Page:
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Research Programme on Religious Communities and Sustainable Development

Ekkardt Sonntag, PhD

Ekkardt Sonntag was born in 1978 in Hamburg, Germany and studied Protestant Theology and Aspects of Biblical Interpretation (MA). He received his PhD from the chair for the study of the Church in Islamic Contexts at the Vrije Universiteit Amsterdam, Netherlands. His dissertation analysed the mediatorship of Jesus in the Epistle to the Hebrews, using the sociology of mediation in the Middle East as a reading environment. Ekkardt was a guest lecturer at the Jordan Evangelical Theological Seminary (MA course on Hebrews). He has fulfilled different pastoral positions and consulting roles for international churches. Besides his academic work, Ekkardt works for Danmission, an independent Danish INGO for development cooperation with roots in the Lutheran church of Denmark.

 

Curriculum Vitae

  • 2020-present: researcher at the Research Program on Religious Communities and Sustainable Development
  • 2019-present: Program Advisor Theology and Church Development MENA at Danmission, Jordan and Lebanon
  • 2018-2019: Senior Consultant at Vision Hope International, Jordan and Germany
  • 2019: Consultant Theology at CityKerk Amsterdam, The Netherlands
  • 2013-2018: Associate Pastor at Oasis Church Amman, Jordan
  • 2009–2018: Lecturer at German Jordanian University, Amman, Jordan
  • 2016: Guestlecturer at Jordan Evangelical Theological Seminary, Fuheis, Jordan
  • 2015: PhD from Vrije Universiteit Amsterdam, The Netherlands
  • 2006–2008: Pastoral Ministry Assistant at Saint Michael’s Anglican Church, Paris, France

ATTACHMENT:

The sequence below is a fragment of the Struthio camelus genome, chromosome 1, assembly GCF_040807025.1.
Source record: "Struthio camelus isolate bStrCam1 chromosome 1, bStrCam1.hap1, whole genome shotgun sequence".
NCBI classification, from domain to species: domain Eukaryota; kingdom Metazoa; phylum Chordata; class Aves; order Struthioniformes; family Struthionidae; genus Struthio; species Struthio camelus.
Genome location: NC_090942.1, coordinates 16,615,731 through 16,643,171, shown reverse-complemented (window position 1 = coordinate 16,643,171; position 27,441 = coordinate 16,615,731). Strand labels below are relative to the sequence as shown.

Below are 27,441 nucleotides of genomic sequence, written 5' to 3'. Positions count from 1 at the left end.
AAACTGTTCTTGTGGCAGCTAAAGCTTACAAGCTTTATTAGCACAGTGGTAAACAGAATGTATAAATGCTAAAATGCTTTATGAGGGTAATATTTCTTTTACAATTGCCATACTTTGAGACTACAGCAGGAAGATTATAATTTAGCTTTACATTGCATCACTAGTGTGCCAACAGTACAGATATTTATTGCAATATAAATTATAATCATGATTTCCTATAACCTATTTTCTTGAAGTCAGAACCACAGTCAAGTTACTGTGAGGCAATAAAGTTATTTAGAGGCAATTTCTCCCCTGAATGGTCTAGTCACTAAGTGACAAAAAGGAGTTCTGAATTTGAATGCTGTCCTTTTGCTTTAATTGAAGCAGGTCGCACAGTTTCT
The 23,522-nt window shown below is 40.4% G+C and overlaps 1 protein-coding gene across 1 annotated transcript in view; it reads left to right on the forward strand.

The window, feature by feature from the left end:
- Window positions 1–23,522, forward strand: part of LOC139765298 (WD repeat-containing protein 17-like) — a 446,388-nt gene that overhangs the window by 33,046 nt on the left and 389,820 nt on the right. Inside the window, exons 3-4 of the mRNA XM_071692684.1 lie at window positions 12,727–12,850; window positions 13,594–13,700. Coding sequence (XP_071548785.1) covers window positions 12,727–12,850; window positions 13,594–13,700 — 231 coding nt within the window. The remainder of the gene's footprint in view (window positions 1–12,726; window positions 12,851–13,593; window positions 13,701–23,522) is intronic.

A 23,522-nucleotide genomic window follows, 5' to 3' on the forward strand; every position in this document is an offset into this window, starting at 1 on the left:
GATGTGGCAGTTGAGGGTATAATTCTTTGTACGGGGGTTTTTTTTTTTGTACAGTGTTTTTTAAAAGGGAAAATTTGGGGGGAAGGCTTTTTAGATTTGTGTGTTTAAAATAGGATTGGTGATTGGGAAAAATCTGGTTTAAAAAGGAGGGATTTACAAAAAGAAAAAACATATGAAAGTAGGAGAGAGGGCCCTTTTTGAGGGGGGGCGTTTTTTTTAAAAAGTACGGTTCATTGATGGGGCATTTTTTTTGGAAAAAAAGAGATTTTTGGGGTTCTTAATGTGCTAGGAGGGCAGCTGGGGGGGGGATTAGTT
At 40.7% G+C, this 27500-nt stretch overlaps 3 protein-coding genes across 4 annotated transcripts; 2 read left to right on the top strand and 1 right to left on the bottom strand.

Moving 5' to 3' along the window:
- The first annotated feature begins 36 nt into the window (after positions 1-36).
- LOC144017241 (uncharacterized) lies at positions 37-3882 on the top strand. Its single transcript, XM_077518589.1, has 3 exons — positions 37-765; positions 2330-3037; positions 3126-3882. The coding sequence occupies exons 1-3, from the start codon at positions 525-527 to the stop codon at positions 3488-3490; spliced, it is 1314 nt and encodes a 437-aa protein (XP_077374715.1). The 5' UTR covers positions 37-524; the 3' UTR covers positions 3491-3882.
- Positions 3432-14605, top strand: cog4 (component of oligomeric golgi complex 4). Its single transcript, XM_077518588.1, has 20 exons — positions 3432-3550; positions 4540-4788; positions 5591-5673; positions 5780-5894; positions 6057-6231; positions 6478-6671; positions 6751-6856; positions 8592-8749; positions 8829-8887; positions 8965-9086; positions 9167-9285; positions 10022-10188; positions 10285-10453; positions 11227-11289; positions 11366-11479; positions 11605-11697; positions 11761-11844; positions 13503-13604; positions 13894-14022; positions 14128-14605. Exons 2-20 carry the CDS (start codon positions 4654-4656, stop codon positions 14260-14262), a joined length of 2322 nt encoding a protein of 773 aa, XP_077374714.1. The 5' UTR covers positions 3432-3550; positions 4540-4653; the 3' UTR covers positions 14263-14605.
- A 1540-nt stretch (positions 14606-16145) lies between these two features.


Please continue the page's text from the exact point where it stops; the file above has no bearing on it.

• 2006: MA from Middlesex University / London School of Theology, UK
  • 2004–2005: Study year in Beirut, Lebanon
  • 2000–2004: Undergrad Studies in Theology, Hamburg and Tübingen, Germany
  • 1998–1999: Civil service in Schleswig-Holstein, Germany
  • 1998: A-Levels in Schleswig-Holstein, Germany

 

Publications

Fowler, Randall, and Ekkardt A. Sonntag. ‘For King and Country: Jordanian Protestants as a Religious Counterpublic.’ Journal of Communication & Religion 42, no. 2 (2019).

Sonntag, Ekkardt A. ‘Christian Higher Education in the Middle East’. In Encyclopedia of Christianity in the Global South, edited by Mark A. Lamport and George Thomas Kurian. Rowman & Littlefield, 2018.

———. ‘Jesus the Good Wasta? Reading the Epistle to the Hebrews in Light of a Middle Eastern Social Phenomenon’. VU University Amsterdam, 2015. https://research.vu.nl/en/publications/jesus-the-good-wasta-reading-the-epistle-to-the-hebrews-in-light-.

 

Presentations (selection)

“Wasta, Patronage and Mediation in Arab Cultures.” The Patronage Symposium, Arab Baptist Theological Seminary. Beirut, Lebanon, October 2018.

“The NT and the Refugee Crisis - In Search of a Hermeneutic for the German Church’s Welcome to Middle-Eastern Muslim Migrants.” Joint International Meeting, Society for Biblical Literature (SBL) and
European Association for Biblical Studies (EABS). Berlin, August 2017.

“The Sonship Argument in Hebrews: Jesus, the Supreme Mediator. Insights from Middle Eastern Sociology.” The St. Andrews Symposium for Biblical and Early Christian Studies “Son of God: Divine Sonship in Jewish and Christian Antiquity.” St. Andrews, Scotland, June 2016.

“Son, Brother, Priest and Wasta: A Middle Eastern Interpretation of Jesus’ Role as Mediator in Hebrews.” Conference on Reading the Bible in Islamic Contexts, 
Centre for Muslim-Christian Studies (CMCS). Oxford, UK, September 2015.

“Jesus, Mediator of the New Covenant, Ultimate Wasta? Hebrews Read against the Backdrop of Arab Middle Eastern Mediation.” Joint International Meeting, Society for Biblical Literature (SBL) and
European Association for Biblical Studies (EABS). Vienna, Austria, July 2014.

“Jesus, the Good Wāsṭa? The Sociology of Middle Eastern Mediation as a Key to Christian-Muslim Dialogue.” European Conference on the Social Sciences, The International Academic Forum (IAFOR).
 Brighton, UK, July 2013.

“Jesus, the Good Wasta?” Joint Meeting “‘Similarities’ between Christianity and Islam: Problems and Potentials”,
Centre for Muslim-Christian Studies Oxford (CMCS), 
Centre for Islamic Studies Northwood (CIS). Northwood, UK, April 2011.